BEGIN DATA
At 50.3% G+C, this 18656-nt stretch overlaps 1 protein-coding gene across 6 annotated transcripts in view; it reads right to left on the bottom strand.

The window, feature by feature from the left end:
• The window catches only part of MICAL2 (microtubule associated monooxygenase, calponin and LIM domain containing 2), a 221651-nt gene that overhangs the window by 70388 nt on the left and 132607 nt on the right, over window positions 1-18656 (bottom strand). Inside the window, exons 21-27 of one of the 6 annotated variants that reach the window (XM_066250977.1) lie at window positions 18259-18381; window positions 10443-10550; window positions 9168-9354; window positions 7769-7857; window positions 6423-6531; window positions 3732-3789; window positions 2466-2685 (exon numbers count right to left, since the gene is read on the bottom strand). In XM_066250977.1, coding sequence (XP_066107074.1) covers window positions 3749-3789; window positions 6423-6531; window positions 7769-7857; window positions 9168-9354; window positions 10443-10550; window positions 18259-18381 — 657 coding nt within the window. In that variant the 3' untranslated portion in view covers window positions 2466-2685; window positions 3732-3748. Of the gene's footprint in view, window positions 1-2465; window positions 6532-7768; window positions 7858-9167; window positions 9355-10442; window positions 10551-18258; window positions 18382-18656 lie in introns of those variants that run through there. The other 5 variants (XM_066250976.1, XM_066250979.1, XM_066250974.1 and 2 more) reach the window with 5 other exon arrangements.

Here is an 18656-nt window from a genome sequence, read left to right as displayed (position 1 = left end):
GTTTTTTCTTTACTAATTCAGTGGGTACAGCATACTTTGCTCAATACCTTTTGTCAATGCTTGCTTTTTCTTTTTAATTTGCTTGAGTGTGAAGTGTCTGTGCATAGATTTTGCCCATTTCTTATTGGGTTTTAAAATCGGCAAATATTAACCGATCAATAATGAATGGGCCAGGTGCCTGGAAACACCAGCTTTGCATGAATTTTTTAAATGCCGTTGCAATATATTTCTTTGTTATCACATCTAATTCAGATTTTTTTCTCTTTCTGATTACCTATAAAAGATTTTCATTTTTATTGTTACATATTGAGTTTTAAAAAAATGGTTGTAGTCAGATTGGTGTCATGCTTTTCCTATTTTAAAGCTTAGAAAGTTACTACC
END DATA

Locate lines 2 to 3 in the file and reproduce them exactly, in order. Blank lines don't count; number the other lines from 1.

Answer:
The window, feature by feature from the left end:
• The window catches only part of MICAL2 (microtubule associated monooxygenase, calponin and LIM domain containing 2), a 221651-nt gene that overhangs the window by 70388 nt on the left and 132607 nt on the right, over window positions 1-18656 (bottom strand). Inside the window, exons 21-27 of one of the 6 annotated variants that reach the window (XM_066250977.1) lie at window positions 18259-18381; window positions 10443-10550; window positions 9168-9354; window positions 7769-7857; window positions 6423-6531; window positions 3732-3789; window positions 2466-2685 (exon numbers count right to left, since the gene is read on the bottom strand). In XM_066250977.1, coding sequence (XP_066107074.1) covers window positions 3749-3789; window positions 6423-6531; window positions 7769-7857; window positions 9168-9354; window positions 10443-10550; window positions 18259-18381 — 657 coding nt within the window. In that variant the 3' untranslated portion in view covers window positions 2466-2685; window positions 3732-3748. Of the gene's footprint in view, window positions 1-2465; window positions 6532-7768; window positions 7858-9167; window positions 9355-10442; window positions 10551-18258; window positions 18382-18656 lie in introns of those variants that run through there. The other 5 variants (XM_066250976.1, XM_066250979.1, XM_066250974.1 and 2 more) reach the window with 5 other exon arrangements.